Even if you have previously declared your camera to Privacy Commission, you need to do this again.
After this, the declaration must be validated each year. So, the motto is: keep it up to date!
2. Provide a Pictogram
The most noticeable duty is that you must always clearly indicate the presence of a surveillance camera, by placing a pictogram at the entrance to the surveillance area.
As the legislation forbids secret use, it is essential to display this pictogram. A person who enters a place where notices indicate the use of surveillance cameras, is be deemed to have given advance consent for this processing.
This certainly does not mean that the cameras themselves must be visible. The visitor must simply be informed – by means of the pictogram – that he will be filmed.
3. Keep a Register of Processing Activities
Since amendment of the act in 2018, the data controller for a surveillance system is also obliged to keep a register of image-processing activities. In it is to be kept relevant information concerning the surveillance systems and the processing of the data collected.
Thus, this register must contain, amongst others, the following data:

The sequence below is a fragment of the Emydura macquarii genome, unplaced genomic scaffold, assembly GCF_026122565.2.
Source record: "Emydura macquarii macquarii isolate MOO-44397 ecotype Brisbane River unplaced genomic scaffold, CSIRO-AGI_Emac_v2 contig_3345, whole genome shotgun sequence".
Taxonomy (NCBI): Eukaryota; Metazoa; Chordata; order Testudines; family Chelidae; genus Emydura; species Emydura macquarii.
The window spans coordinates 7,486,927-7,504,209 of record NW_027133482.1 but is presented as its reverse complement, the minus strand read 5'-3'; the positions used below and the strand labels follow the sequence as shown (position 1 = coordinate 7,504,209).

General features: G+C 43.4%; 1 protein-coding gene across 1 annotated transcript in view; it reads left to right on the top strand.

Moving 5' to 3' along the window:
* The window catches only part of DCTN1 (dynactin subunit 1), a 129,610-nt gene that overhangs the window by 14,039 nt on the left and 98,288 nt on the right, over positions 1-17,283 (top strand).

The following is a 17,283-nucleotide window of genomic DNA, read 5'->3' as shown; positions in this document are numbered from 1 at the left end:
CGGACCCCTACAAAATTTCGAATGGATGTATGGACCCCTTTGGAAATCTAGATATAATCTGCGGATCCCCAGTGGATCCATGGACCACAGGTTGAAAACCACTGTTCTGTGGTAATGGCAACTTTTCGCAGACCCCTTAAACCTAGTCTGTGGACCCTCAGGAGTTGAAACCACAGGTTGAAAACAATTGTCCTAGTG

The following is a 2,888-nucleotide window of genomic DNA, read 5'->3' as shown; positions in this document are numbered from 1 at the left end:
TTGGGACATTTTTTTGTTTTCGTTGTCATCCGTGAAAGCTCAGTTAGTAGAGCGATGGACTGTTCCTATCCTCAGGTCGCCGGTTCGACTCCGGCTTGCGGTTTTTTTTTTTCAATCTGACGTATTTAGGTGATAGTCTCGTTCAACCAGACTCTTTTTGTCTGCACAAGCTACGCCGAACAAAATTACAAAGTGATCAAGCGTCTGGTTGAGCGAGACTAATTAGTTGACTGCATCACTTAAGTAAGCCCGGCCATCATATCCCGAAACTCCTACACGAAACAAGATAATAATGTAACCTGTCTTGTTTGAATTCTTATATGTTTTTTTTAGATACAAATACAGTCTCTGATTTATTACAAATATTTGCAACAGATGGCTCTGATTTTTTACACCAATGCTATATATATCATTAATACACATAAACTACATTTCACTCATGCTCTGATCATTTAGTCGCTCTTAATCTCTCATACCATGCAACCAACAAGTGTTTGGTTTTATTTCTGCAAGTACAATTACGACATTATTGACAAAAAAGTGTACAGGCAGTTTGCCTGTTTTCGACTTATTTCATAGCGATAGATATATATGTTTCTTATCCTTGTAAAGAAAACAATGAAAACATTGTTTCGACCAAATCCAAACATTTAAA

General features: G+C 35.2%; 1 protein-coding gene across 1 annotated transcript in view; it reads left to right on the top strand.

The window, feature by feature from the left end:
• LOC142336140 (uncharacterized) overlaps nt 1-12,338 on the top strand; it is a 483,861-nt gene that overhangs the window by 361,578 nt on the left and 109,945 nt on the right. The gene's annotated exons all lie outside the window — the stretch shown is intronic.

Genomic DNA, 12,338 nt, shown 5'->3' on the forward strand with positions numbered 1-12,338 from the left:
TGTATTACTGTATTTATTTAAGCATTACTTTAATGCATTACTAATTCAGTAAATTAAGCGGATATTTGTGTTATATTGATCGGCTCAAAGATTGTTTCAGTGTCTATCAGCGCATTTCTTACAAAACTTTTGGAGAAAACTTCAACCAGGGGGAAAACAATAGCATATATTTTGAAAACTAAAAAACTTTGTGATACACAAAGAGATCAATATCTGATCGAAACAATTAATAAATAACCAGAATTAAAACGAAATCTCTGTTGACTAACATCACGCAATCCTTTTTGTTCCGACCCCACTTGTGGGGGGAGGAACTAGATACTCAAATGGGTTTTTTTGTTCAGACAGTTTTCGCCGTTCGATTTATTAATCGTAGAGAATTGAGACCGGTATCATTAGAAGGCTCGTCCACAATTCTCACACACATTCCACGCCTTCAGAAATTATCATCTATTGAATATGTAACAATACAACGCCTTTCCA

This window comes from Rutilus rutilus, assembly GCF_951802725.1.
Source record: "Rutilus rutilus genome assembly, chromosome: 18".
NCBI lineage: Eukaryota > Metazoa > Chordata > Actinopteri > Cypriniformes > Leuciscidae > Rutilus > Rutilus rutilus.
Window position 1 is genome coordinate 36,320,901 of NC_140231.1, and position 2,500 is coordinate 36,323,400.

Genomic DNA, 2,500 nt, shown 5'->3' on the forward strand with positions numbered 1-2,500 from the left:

- The legal basis for the processing of data;
- The description of the system and cameras used;
- The categories of persons filmed and recipients;
- Who has access to it, and how it is viewed.
This register must always be kept available for the Data Protection Authority. Police services can also request access to it. So, in this context, this register will also form part of the data processing policy of the company or organisation.
4. Additional Rules
Aside from the three essential practical obligations shown above, the Camera Law also sets out the following important stipulations:
- In principle, images made using the surveillance cameras may be kept for a maximum of one month (in specific cases, this can be three months).
- The data subjects are always entitled to access the images. A simple request to the data controller is sufficient for this.
- The surveillance cameras can never breach a person’s intimacy, or be intended to obtain religious, political, trade-union, or other sensitive personal data.
5. Who is responsible for compliance with the Camera Act?
This is the person or enterprise which establishes the aim and means of processing personal data. In practice, this is the party who gives the instruction to install the cameras.
6. Which sanctions do you risk?
The Camera Law imposes criminal fines of 100 to 10,000 Euros for more minor infractions, and of 250 to 20,000 Euros for the more serious breaches. These include lack of access for data subjects, and infringement of the ban on processing sensitive data. So, this can be very costly.
In our next article on the installation of cameras we will discuss privacy legislation and CLA No. 68.
For further information or assistance relating to the installation of cameras, count on the Seeds of Law team, Tel.: +32 (0)2 747 40 07 or Email: email@example.com.